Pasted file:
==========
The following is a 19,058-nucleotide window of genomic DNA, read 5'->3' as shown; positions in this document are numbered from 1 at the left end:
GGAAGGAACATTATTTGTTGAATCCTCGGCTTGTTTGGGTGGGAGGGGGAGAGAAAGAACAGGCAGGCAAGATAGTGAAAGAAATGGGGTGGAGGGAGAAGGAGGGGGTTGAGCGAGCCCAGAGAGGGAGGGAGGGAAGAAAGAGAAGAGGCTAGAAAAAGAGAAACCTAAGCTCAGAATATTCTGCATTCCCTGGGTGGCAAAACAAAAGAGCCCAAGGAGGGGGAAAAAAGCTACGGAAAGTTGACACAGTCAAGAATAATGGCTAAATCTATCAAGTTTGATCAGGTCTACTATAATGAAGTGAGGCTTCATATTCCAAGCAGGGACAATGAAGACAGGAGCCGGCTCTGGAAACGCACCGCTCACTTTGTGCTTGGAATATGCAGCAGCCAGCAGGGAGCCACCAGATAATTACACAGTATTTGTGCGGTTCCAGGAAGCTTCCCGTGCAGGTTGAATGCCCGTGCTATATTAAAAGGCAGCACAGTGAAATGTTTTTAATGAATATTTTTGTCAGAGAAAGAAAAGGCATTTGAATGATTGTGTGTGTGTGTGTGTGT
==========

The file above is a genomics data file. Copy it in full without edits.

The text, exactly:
The following is a 19,058-nucleotide window of genomic DNA, read 5'->3' as shown; positions in this document are numbered from 1 at the left end:
GGAAGGAACATTATTTGTTGAATCCTCGGCTTGTTTGGGTGGGAGGGGGAGAGAAAGAACAGGCAGGCAAGATAGTGAAAGAAATGGGGTGGAGGGAGAAGGAGGGGGTTGAGCGAGCCCAGAGAGGGAGGGAGGGAAGAAAGAGAAGAGGCTAGAAAAAGAGAAACCTAAGCTCAGAATATTCTGCATTCCCTGGGTGGCAAAACAAAAGAGCCCAAGGAGGGGGAAAAAAGCTACGGAAAGTTGACACAGTCAAGAATAATGGCTAAATCTATCAAGTTTGATCAGGTCTACTATAATGAAGTGAGGCTTCATATTCCAAGCAGGGACAATGAAGACAGGAGCCGGCTCTGGAAACGCACCGCTCACTTTGTGCTTGGAATATGCAGCAGCCAGCAGGGAGCCACCAGATAATTACACAGTATTTGTGCGGTTCCAGGAAGCTTCCCGTGCAGGTTGAATGCCCGTGCTATATTAAAAGGCAGCACAGTGAAATGTTTTTAATGAATATTTTTGTCAGAGAAAGAAAAGGCATTTGAATGATTGTGTGTGTGTGTGTGTGT